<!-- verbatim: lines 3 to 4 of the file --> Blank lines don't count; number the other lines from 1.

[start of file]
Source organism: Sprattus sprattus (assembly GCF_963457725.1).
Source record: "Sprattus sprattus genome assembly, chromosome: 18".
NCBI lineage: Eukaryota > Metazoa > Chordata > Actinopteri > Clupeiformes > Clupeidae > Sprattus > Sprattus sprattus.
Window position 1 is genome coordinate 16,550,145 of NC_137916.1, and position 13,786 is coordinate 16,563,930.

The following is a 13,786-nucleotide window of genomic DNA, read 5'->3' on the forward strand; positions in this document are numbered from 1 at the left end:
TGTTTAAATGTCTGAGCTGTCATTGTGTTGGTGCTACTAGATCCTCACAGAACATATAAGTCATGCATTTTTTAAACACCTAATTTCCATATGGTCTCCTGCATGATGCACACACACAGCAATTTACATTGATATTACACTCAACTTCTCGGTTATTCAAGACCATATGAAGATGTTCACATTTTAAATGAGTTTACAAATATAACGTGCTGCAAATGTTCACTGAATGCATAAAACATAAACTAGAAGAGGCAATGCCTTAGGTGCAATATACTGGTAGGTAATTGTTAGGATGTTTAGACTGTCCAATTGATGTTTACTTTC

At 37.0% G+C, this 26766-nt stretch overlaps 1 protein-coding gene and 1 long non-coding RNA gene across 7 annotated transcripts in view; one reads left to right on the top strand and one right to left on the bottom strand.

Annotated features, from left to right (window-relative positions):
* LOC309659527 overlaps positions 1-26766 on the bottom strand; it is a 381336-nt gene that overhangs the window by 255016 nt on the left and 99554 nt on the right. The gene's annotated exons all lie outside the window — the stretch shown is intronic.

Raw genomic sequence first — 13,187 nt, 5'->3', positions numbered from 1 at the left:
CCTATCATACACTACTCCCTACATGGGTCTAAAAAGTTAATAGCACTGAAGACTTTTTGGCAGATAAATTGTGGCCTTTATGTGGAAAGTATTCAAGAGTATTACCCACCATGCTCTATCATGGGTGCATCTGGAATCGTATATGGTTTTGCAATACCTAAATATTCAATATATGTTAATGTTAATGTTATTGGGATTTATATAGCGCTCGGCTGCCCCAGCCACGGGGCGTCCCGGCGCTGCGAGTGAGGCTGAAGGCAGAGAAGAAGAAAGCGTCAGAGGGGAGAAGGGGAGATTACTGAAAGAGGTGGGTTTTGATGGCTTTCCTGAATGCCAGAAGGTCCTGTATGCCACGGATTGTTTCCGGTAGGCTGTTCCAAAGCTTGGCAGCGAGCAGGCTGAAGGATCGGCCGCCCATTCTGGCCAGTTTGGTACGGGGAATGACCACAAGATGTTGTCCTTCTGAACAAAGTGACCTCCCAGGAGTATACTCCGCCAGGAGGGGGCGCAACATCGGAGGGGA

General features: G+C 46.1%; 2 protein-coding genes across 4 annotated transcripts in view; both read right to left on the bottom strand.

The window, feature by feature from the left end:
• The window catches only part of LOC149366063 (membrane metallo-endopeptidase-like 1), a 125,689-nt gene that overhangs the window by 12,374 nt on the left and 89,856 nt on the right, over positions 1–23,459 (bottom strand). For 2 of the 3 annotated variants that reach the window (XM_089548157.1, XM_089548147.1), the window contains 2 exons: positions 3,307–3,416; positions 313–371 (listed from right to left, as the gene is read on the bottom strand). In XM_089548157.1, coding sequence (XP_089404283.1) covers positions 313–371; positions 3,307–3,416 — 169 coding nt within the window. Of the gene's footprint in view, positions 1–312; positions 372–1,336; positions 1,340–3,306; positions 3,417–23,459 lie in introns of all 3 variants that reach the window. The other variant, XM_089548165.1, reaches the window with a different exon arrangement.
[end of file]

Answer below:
NCBI lineage: Eukaryota > Metazoa > Chordata > Actinopteri > Clupeiformes > Clupeidae > Sprattus > Sprattus sprattus.
Window position 1 is genome coordinate 16,550,145 of NC_137916.1, and position 13,786 is coordinate 16,563,930.